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Deep Purple - Shades Of Deep Purple CD (album) cover

SHADES OF DEEP PURPLE

Deep Purple

 

Proto-Prog

3.30 | 535 ratings

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MANTICORE
5 stars Deep Purple. - Shades of Deep Purple (1968) The remarkable debut in Lp of Deep Purple mixed influences of people like Cream, The Who, The Nice or Jimi Hendrix. This sonorous conjunction defines the eight compositions of a disc that sometimes glimpses facets of pop psicodélico and others surround the same ones in a sieve of progressive rock. The great sonorous titan of this disc, in addition to its great vocalista Rod Evans, is Jon Lord, whose keyboard of classic infusion is omnipresent in all the subjects of the album, being the great definidor of all atmospheres of the same one. Ritchie Blackmore perfectly fulfills its task in the six cords, but its protagonism in this disc is quite inferior to later works of the band. The rythmical section, composed by Nick Simper and Ian Paice recalls shining passages of Redding/Mitchell and Entwistle/Moon. Pop, progressive rock, blues-rock and psicodelia occur the hand in all the pieces of the Lp, disfrutables in their totality. "And the address" is exciting instruments of clear style Jimi Hendrix Experience, "Hush", version of a subject of Joe South and first success of the band, is a rythmical and psicodélica piece with a great vocal work of Evans, "One dwells rainy day" demonstrates that the first Deep Purple could do pop of quality with similarities to sounds supplied by groups like The Nice or The Herd, with a sticky refrain and one obtained melodía. "Prelude:Happines/Ím under glad" is a magnificent piece of psicodélico rock influenced by the work of Rimsky- Korsakov "Scherezade", whose fragment "Ím under glad" is a version of one of its maximum sonorous ancestries, Cream, that had updated a subject as well of bluesman Skip James. "Mandrake Root" is shameless a plagiarism of the "Foxy Lady" of Hendrix, whereas "Love help me" is one of the best cuts of the Lp, a magnificent song of power-pop to the Who or The Nazz. Finally, two rich versions perfectly to its essence. "Help" of the Beatles to afflicted, unfolded thematic his like a sad ballad and "Hey Joe", adaptation to which it is insufflated to him of Spanish aroma, because they use a fragment of "the Hat of Three Tips" of the great classic composer Manuel de Falla. Enough moved away of found future sounds in "In rock" or "Machine Head", this valuable album debut of Deep Purple is product of its time, being satisfied like one of best British discs of year 1968, which already is to say enough.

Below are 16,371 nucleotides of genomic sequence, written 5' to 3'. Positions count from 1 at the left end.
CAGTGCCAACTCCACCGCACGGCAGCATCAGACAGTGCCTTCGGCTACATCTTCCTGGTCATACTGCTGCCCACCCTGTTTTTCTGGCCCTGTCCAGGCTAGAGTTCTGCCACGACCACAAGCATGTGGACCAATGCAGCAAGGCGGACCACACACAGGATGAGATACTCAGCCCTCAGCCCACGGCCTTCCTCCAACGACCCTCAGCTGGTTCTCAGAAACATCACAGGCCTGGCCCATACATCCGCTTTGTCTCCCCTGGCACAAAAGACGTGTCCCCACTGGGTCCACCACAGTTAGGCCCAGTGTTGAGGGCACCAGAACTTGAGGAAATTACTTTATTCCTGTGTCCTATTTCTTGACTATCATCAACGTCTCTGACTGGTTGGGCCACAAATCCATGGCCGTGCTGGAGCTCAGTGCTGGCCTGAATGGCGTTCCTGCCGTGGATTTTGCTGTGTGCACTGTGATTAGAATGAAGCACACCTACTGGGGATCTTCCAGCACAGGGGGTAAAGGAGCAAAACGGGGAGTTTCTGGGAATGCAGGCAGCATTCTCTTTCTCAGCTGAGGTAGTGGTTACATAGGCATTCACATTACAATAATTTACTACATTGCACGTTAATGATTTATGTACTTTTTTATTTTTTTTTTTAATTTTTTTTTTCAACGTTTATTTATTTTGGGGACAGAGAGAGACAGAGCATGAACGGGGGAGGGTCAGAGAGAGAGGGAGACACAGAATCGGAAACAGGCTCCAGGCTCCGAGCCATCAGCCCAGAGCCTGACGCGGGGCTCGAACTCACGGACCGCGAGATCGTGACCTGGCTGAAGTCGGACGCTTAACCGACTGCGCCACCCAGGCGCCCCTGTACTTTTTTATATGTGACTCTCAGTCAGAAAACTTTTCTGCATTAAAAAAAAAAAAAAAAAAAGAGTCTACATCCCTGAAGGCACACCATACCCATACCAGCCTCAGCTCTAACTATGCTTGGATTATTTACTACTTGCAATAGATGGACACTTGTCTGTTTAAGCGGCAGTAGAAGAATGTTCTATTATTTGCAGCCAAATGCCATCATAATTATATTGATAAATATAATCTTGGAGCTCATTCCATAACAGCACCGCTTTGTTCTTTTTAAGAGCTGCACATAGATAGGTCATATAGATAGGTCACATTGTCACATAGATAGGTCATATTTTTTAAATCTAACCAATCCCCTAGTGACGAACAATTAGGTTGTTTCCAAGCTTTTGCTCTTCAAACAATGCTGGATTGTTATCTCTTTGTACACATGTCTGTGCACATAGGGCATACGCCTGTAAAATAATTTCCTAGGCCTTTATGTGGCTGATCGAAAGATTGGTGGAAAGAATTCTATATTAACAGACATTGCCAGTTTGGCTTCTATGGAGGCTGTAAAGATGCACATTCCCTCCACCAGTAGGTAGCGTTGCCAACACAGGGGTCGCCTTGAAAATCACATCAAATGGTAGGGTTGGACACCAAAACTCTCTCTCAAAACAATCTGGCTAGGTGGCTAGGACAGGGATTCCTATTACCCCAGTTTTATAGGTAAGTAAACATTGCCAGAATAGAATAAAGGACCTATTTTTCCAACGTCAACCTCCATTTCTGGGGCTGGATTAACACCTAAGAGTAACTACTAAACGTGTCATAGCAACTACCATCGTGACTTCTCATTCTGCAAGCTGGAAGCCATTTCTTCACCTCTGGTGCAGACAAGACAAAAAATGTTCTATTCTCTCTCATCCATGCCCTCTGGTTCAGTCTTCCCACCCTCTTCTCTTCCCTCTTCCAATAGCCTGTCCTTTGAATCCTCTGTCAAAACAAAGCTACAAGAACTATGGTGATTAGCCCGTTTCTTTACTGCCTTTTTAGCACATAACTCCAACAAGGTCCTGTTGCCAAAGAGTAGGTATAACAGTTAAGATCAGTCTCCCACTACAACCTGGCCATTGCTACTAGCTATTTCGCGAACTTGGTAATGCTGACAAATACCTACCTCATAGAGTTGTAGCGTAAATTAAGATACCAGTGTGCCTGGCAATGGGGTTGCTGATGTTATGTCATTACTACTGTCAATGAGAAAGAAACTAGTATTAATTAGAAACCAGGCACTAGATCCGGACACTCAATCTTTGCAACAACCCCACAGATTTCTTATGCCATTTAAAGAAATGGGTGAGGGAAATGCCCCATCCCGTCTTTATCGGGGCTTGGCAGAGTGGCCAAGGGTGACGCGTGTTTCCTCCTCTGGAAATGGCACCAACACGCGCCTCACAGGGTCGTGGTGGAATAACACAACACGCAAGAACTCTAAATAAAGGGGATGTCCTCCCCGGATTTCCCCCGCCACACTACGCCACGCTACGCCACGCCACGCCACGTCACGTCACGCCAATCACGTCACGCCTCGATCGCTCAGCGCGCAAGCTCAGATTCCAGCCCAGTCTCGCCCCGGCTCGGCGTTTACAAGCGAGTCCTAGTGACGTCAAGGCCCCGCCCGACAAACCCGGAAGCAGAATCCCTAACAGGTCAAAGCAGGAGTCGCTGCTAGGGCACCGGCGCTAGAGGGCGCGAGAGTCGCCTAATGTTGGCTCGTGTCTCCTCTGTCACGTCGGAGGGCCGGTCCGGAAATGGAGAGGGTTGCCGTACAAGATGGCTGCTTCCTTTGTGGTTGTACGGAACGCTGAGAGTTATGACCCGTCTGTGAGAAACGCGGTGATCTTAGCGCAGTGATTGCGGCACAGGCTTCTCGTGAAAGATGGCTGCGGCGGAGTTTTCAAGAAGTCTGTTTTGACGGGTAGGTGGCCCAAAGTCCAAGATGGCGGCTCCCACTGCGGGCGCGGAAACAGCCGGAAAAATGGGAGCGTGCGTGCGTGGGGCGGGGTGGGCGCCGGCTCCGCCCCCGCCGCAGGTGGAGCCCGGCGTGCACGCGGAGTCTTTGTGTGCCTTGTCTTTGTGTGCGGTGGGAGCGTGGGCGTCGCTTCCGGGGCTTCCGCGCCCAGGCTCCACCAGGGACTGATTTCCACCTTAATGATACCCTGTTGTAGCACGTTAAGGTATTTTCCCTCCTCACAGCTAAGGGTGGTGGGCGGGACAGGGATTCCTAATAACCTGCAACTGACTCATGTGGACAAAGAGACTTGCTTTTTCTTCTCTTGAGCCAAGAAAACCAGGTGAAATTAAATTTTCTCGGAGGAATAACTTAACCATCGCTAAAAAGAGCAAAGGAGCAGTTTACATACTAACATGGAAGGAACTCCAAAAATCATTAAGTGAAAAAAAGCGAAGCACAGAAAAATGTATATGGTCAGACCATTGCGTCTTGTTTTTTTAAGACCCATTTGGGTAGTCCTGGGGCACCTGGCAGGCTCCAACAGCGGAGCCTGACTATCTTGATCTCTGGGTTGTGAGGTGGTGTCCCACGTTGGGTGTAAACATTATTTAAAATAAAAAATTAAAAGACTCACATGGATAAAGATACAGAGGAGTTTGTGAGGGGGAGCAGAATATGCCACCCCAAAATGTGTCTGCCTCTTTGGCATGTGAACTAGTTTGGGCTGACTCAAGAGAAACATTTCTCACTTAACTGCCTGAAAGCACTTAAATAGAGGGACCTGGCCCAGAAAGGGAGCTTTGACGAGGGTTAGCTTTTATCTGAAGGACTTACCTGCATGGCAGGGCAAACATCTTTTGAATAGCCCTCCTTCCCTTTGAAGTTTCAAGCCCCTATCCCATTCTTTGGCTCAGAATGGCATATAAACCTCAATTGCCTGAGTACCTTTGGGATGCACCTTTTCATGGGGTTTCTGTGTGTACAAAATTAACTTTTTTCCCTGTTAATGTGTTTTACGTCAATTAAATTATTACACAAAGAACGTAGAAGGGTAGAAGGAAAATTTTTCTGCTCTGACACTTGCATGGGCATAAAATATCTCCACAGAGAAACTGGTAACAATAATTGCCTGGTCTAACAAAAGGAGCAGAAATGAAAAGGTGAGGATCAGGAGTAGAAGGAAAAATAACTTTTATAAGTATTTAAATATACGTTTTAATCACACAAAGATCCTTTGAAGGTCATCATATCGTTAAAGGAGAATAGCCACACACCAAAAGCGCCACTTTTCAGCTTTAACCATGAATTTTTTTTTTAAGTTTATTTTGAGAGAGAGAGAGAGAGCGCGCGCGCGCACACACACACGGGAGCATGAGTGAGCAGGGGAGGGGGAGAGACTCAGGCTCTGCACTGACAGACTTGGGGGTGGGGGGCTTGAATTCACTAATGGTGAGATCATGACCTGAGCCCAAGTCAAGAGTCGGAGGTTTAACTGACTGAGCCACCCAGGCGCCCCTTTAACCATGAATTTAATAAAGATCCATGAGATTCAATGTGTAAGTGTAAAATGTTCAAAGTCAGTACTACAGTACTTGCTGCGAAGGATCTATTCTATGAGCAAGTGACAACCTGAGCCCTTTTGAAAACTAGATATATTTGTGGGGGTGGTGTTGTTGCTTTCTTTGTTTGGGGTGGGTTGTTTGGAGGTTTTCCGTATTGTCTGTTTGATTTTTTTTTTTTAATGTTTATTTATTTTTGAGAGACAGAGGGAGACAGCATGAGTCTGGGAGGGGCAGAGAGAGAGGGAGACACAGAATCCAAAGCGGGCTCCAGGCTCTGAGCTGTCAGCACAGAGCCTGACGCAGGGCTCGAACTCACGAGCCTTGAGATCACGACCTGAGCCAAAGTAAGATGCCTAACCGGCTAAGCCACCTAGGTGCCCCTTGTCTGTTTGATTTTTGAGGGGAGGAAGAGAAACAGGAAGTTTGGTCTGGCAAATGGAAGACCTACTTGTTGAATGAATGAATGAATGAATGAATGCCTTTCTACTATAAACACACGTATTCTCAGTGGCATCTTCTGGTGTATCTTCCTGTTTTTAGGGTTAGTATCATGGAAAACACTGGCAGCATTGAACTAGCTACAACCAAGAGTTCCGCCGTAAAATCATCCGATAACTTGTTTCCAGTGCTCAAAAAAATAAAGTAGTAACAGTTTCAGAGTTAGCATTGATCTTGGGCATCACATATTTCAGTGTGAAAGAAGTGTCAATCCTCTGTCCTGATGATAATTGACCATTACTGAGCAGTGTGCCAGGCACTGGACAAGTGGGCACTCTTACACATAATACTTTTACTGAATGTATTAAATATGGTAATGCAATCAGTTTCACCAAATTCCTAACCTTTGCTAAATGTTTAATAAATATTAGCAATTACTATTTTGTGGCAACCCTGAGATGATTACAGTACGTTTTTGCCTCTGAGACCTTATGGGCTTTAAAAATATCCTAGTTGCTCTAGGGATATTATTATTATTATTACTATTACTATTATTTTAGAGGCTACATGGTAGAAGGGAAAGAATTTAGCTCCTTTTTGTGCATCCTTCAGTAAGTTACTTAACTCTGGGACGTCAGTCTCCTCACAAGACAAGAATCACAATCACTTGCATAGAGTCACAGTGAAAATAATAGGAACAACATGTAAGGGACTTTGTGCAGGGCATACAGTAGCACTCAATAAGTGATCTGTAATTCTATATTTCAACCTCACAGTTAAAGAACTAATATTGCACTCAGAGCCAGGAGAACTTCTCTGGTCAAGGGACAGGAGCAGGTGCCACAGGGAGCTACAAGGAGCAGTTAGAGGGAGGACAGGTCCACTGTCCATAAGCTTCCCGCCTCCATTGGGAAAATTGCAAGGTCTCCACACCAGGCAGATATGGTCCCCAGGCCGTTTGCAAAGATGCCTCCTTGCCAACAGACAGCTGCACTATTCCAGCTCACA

MANTICORE | 5/5 |

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